2018-19 RCL-C Third Sunday After Epiphany

Additional Resources for Proclamation & Preaching

Epiphany 03: January 27, 2019 • Gospel Text: Luke 4:14-21

The Public Reading of Scripture


Proclamation for Today

by Rev. Dr. Clint Schnekloth

Reading the Bible out loud can cause all kinds of trouble. The Bible Project has this great video history of the Public Reading of Scripture that is totally worth watching, like right now. Once you’re back from that, you might ask yourself: Okay, that video makes the case that reading Scripture out loud in the community helps the community avoid trouble. And you’d be right, if by avoid trouble you mean stay in right relationship with God and one another. Reading Scripture out loud in community does indeed have and serve this function, which is why it was historically adopted as part of synagogue service, and was practiced by Jesus.

On the other hand, when communities forget about God, or are divided from one another, or divided from a proper understanding of Scripture, then even the Scripture itself and the public reading of it can stir up trouble in a community. If we read the Bible out loud in order to combat idolatry, for example, then anyone who is idolater is going to be troubled by simply hearing the Scripture read out loud.

It’s worth noticing how much this passage from Luke, this account of Jesus publicly reading Scripture, matches so much of our lectionary-based Christian worship. Like Jesus, we take and read out loud an assigned text. He was assigned Isaiah. He took it and read it. You are assigned Luke 4 today. You’re going to take it and read it.

And it has become your custom. It’s what you do every Sunday. You likely even have some liturgical practices that open and end the reading of Scripture, some pauses, standing and sitting, procession with a book (because we tend to use codexes rather than scrolls these days).

Returning to the trouble, the trouble comes when you announce, together with Jesus, that this Scripture is fulfilled in everyone’s hearing. This is the point where you, the preacher, filled with the Holy Spirit that also filled Jesus, take authority for preaching the text. Inevitably, once you preach with authority, some are really going to love it. Others are going to experience cognitive dissonance, because the Word they are hearing this time goes against their distorted faith.

Just think of all the moments, like the many clergy, of many faiths, arrested reading Scripture in the Senate Offices. Or the time clergy read the Scripture out loud to Jeff Sessions at a Federalist Society meeting. Or the time you read the Scripture a few weeks ago, and someone said to you after service, “I sure wish so-and-so would have been here to hear that challenge.”

The following links and resources are not produced or maintained by RCL Worship Resources or Clergy Stuff. However, at the time of this posting, the links were active and considered to be good source material for proclamation for the text for this week. Please scroll down or click on the quick jump menu you find below. Click here for more free RCL worship resources & planning materials.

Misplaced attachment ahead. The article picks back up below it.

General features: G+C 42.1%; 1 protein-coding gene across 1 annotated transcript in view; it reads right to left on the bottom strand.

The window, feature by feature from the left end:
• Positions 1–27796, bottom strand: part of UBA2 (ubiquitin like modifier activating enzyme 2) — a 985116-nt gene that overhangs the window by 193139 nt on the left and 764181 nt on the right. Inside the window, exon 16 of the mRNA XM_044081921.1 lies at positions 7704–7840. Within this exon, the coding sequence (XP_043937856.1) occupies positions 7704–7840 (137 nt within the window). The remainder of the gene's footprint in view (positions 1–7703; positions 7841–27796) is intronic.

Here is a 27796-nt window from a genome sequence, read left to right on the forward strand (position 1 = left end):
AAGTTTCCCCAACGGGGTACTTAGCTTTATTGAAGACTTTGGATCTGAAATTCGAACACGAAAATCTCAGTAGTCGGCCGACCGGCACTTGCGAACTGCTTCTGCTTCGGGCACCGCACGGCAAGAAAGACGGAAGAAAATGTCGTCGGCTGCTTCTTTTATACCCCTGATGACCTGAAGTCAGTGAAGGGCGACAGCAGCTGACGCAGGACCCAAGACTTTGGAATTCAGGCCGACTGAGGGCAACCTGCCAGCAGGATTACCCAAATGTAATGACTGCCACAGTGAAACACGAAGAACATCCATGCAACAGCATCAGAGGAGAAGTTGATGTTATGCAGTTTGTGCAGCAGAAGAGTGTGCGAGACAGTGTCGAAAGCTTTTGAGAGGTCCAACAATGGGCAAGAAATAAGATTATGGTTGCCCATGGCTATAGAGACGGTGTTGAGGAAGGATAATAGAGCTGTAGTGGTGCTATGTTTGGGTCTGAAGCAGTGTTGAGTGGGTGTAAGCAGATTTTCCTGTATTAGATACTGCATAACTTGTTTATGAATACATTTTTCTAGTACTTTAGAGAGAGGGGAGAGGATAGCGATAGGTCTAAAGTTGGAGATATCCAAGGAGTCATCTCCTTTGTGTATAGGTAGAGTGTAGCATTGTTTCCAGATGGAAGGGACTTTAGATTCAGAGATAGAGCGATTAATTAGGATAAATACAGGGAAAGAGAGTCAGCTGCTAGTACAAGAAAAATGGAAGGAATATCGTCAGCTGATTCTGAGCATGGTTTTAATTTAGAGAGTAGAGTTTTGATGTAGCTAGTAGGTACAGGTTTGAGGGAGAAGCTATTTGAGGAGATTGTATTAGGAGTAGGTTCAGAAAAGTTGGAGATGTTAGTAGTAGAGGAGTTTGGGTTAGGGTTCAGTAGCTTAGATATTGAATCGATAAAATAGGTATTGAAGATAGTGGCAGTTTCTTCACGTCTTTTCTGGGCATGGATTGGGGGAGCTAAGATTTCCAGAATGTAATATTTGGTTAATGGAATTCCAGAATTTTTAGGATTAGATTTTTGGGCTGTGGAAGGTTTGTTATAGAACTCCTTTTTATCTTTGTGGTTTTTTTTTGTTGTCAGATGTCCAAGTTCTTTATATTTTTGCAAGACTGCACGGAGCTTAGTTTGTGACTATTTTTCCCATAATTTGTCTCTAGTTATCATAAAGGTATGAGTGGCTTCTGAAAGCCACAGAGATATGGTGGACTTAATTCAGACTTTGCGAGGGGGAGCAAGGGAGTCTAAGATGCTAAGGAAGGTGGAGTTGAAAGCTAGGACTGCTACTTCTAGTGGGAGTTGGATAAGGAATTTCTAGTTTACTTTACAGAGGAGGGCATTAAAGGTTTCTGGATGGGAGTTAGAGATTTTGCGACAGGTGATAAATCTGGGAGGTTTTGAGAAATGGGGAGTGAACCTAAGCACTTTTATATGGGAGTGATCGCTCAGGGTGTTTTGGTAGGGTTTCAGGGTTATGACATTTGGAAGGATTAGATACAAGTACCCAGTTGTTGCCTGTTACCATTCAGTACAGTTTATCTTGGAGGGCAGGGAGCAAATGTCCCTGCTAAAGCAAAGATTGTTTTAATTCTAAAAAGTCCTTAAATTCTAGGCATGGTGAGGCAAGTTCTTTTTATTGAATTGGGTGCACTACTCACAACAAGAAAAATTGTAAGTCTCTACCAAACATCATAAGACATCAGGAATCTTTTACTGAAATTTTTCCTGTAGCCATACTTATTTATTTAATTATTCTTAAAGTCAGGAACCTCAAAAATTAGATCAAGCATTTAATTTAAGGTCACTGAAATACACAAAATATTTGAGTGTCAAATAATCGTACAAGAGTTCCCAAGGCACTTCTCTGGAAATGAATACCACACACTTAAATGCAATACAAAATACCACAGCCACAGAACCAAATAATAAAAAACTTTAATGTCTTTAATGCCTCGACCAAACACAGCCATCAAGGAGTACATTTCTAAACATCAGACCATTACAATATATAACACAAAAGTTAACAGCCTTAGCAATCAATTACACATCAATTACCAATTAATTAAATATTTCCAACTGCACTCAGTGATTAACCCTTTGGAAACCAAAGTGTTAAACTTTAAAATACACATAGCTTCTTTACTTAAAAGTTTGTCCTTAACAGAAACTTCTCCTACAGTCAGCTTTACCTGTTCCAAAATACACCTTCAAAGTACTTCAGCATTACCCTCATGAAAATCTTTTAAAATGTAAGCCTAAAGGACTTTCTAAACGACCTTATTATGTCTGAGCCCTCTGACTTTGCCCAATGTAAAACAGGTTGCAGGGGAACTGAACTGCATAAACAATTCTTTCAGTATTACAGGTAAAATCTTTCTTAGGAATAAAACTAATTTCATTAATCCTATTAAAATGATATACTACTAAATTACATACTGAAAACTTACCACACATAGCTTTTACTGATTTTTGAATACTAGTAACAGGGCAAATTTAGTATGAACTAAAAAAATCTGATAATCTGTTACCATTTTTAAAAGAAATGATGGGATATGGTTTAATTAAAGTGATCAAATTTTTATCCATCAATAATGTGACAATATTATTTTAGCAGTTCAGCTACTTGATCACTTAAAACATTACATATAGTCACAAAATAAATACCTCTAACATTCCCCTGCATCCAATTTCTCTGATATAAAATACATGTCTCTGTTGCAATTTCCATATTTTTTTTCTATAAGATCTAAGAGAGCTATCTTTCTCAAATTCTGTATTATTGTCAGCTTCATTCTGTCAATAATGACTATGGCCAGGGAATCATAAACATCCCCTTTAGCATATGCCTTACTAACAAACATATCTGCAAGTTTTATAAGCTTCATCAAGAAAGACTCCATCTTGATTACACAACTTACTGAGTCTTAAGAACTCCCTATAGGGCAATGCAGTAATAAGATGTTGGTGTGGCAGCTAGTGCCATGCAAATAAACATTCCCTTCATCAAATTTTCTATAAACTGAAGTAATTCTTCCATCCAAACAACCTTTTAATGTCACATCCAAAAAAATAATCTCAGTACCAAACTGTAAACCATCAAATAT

1. Historical Exegetical Resources

  2. Contemporary Resources

  3. Video & Other Resources

  4. RCL Daily Devotional

  5. Worship Trends

  6. Free Dramatic Reading of the RCL Text

Epiphany Header Art

Historical Exegetical Resources


Contemporary Resources

Quotable Quote RCL Image (copyright 2018)
It was strictly forbidden to preach to other prisoners. It was understood that whoever was caught doing this received a severe beating. A number of us decided to pay the price for the privilege of preaching, so we accepted their [the communists’ ] terms. It was a deal; we preached and they beat us. We were happy preaching. They were happy beating us, so everyone was happy.
— Richard Wurmbrand, Author of "Tortured for Christ"
Food For Thought Image RCL (copyright 2018)

· Commentary, Luke 4:14-21, Ruth Anne Reese, at WorkingPreacher.org, Luther Seminary, 2016.

·  "A Peculiar Power," David Lose, “... in the meantime,” 2016.

·  "A Life-Changing Epiphany," Karoline Lewis, Dear Working Preacher, 2016.

·  Pulpit Fiction, plus podcast. Reflections of lectionary text, pop culture, current events, etc. Robb McCoy and Eric Fistler, 2016.

·  The Truett Pulpit, Jason Edwards, 2016.

·  "The Charismatic Messiah," Bob Cornwall, Ponderings on a Faith Journey, 2016.

·  Center for Excellence in Preaching, Scott Hoezee, commentary, textual notes, illustrations, 2016.

·  "Jesus' Agenda," Nancy Rockwell, The Bite in the Apple, 2016.




Video Resources

Additional Hymns & Praise Music



Free Current RCL Daily Devotional


More Reading For You


Current RCL Worship Trends


Dramatic Reading of the Text

Readers: Narrator, Jesus

Narrator: Then Jesus, filled with the power of the Spirit, returned to Galilee, and a report about him spread through all the surrounding country. He began to teach in their synagogues and was praised by everyone. When he came to Nazareth, where he had been brought up, he went to the synagogue on the sabbath day, as was his custom. He stood up to read, and the scroll of the prophet Isaiah was given to him. He unrolled the scroll and found the place where it was written:

Jesus: “The Spirit of the Lord is upon me, because he has anointed me to bring good news to the poor. He has sent me to proclaim release to the captives and recovery of sight to the blind, to let the oppressed go free, to proclaim the year of the Lord’s favor.”

Narrator: And he rolled up the scroll, gave it back to the attendant, and sat down. The eyes of all in the synagogue were fixed on him. Then he began to say to them,

Jesus: Today this scripture has been fulfilled in your hearing.